Coldplay's Chris Martin is a lousy lyricist. We're not hating -- he's openly admitted it, and in an episode of 'VH1 Storytellers,' the singer says the hit 'Yellow' was based on a phone book. Coldplay also have no problem (allegedly) copying other performers. But let's set all that aside, shall we? You're here because you want to see the 10 Best Coldplay Songs, lined up nice and neatly, so without further ado, here's a creme-de-la-creme collection of old gems, new favorites and deep cuts you may have missed from the biggest pop band in the world.

  • 10

    'Lost!'

    'Viva La Vida or Death and All His Friends' (2008)

    The further Coldplay push themselves, the further they descend into an irreversible pit of pop hell. However, 'Lost!' from 'Viva La Vida' captures the spirit of the band's earlier recordings through politically minded lyrics and their most cognizant post-'X&Y' melody. Instead of detracting from the overall sound, the foreign percussion, strong digital organ and Brian Eno production make this a true keeper.

  • 9

    'Low'

    'X & Y' (2005)

    "All you ever wanted was love, but you never looked hard enough," Martin croons over this mid-'00s single, No. 9 on our list of the 10 Best Coldplay Songs. 'X&Y' hasn't aged as well as some of their other albums, but 'Low' stands out as a succinct and enticing rocker. Standout moments include a chill-inducing string arrangement, drummer Will Champion's crazy wine-glass interlude and the flipped pacing of the outro, which builds into a stadium sized anthem.

    Capitol
  • 8

    'Amsterdam'

    'A Rush of Blood to the Head' (2002)

    Coldplay are really great at building suspense. They have always displayed remarkable restraint, holding back at moments where a blistering solo could've melted faces. With a bucketload of heart, Coldplay brought back the piano as a main instrument on 'Amsterdam.' For five solid minutes, Martin and co. bring you closer and closer to that I'm-crying-by-myself place.

    Capitol
  • 7

    'Everything's Not Lost' & 'Life Is for Living'

    'Parachutes' (2000)

    This excellent closer to 'Parachutes' is all about the bass. You can't help but mouth out the lovely low-end notes while air drumming like an idiot. "If you ever feel neglected, and you think that all is lost," Martins sings before reassuring you that it certainly is going to get worse. 'Everything's Not Lost' also includes a hidden gem, the secret track 'Life Is for Living,' which features a dynamic change from washed out to pipe organ bonanza. Awesome.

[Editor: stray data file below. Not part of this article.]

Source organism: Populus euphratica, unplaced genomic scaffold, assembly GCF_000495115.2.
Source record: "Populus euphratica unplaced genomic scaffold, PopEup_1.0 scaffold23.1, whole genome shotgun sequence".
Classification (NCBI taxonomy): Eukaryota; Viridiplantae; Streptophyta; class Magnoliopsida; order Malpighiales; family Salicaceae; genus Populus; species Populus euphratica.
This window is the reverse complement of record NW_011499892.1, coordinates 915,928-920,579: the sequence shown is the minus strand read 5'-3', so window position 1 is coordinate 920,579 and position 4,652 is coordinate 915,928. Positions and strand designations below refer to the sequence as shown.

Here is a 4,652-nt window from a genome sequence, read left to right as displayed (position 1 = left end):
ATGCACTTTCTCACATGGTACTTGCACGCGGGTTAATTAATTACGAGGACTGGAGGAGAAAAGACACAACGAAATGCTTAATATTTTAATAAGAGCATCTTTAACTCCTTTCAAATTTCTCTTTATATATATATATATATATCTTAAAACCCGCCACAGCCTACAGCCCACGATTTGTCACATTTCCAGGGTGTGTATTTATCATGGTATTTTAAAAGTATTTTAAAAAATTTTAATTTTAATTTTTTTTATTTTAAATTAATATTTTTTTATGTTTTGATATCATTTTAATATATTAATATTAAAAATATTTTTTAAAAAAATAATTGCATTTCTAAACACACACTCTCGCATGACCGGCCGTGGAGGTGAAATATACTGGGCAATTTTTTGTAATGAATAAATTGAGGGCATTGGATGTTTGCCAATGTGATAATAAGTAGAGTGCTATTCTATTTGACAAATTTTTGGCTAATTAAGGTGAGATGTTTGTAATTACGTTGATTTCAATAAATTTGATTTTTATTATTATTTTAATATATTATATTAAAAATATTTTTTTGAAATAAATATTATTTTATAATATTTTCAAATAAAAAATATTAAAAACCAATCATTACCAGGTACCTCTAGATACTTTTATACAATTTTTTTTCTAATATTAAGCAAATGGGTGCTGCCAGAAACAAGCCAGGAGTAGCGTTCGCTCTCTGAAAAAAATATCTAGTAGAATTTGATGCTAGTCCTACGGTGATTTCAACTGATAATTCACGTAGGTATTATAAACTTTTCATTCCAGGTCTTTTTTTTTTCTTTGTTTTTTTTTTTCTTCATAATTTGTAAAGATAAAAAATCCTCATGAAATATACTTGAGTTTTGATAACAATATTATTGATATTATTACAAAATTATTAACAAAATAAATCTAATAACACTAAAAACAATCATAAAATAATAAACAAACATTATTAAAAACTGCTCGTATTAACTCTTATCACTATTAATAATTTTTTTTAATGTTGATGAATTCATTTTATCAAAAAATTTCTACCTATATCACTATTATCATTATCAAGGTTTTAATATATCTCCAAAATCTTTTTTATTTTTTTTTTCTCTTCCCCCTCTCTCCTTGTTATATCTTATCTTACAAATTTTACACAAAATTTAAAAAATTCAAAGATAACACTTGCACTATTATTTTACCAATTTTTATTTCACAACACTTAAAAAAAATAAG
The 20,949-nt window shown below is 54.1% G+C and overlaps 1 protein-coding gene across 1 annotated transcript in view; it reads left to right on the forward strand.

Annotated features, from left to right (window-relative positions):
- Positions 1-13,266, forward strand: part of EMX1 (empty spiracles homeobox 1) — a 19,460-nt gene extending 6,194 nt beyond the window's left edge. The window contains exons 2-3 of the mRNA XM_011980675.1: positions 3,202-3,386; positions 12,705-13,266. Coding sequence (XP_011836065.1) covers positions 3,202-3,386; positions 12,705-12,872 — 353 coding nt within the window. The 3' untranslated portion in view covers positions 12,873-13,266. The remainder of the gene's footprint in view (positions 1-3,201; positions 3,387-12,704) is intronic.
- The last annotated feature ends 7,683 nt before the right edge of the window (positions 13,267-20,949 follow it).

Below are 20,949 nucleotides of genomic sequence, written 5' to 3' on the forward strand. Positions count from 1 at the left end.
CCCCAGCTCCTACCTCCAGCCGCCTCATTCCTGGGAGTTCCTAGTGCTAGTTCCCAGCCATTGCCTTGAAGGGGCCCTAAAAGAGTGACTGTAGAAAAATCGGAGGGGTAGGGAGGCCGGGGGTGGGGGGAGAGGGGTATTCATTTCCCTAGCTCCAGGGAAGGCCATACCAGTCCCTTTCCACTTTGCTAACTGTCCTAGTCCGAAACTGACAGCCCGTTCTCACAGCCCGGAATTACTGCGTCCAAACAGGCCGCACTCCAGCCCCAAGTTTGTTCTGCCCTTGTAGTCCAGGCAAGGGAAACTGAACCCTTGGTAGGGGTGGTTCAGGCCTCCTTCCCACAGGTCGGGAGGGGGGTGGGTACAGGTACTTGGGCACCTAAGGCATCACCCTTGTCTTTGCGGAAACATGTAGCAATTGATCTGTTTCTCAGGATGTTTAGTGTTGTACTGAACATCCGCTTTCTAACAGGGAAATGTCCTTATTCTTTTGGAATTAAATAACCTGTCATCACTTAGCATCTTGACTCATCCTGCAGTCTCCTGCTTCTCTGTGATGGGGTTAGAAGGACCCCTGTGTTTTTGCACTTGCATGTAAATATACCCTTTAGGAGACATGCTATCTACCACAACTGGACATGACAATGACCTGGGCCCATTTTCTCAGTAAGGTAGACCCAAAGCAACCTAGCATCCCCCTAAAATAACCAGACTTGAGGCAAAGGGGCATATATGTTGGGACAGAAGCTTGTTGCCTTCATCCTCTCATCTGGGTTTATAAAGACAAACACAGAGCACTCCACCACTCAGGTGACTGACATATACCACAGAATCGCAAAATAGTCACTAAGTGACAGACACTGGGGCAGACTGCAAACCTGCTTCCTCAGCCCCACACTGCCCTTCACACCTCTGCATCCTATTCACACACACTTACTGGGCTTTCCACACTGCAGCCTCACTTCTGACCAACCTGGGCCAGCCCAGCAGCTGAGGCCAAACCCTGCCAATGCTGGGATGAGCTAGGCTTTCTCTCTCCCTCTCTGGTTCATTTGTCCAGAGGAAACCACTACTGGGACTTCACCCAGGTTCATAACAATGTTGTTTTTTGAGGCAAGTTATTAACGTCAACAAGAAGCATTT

Capitol
  • 6

    'Yellow'

    'Parachutes' (2000)

    You were in middle school. It was on MTV. It changed your life. Watching Chris Martin walk down a stony British beach at daybreak while blistering chords swam at his side probably gave your young self a brand new feeling. Hell, it might have even gotten you interested in indie music. Even though the song is really an ode to a phone book, it still symbolizes an era of Coldplay that will forever be excellent.

    Capitol
  • 5

    'The Scientist'

    'A Rush of Blood to the Head' (2002)

    It's as recognizable as 'Freebird' now. Back when Coldplay were still enthralled with math, physics, light speed and the unknown, 'The Scientist,' No. 5 on our list of the 10 Best Coldplay Songs, emerged as a worldwide hit. Martin sings with the slightest quiver in his voice, subtle and delicate, carefully handling the single as it progresses, like a beaker-heating lab technician mixing volatile acids.

    Capitol
  • 4

    'In My Place'

    'A Rush of Blood to the Head' (2002)

    Those big drums in that big room, coupled with the shimmering chords of guitarist Jonny Buckland, make 'In My Place' a keeper. "How long must you pay for it?" Martin asks, filled with intense regret for past mistakes he so desperately wishes were absolved.

    Capitol
  • 3

    'Don't Panic'

    This sleeper was Coldplay's first single, but it really propelled the band into the stratosphere when it was featured in Zach Braff's gushy indie film 'Garden State' in 2004. The intro chords get tossed around like a groggy 9-to-5er rustling under a big comforter in a cold house. "You gotta hear this song; it'll change your life," Natalie Portman's character says in the film. She may have been talking about the Shins, but it applies here.

    Capitol
  • 2

    'Green Eyes'

    'A Rush of Blood to the Head' (2002)

    Van Morrison's geriatric single 'Brown Eyed Girl' made ocular musings cool back in the late '60s. But it's all about the green-eyed girl now. "Honey you are a rock, upon which I stand," Martin sings confidently on this, No. 2 on our list of the 10 Best Coldplay Songs. It's as straightforward as British folk-rock gets, but when the band hits that emotional chorus, it's swoon city. You can bet guitar-slinging bro-dudes in colleges across the land have tried to impress a few green-eyed ladies with this tune.

    Capitol
  • 1

    Trouble'

    'Parachutes' (2000)

    The most nuanced, expertly executed Coldplay song ever recorded is 'Trouble.' Each element of the 'Parachute' single is perfectly balanced. Light touches of piano are complemented by a reverb-laden Rickenbacker, while the snare chugs pair nicely with Martin's endearing remorse. Coldplay have gotten more progressive in the last 10 years, but this one has so much life in it.

    Capitol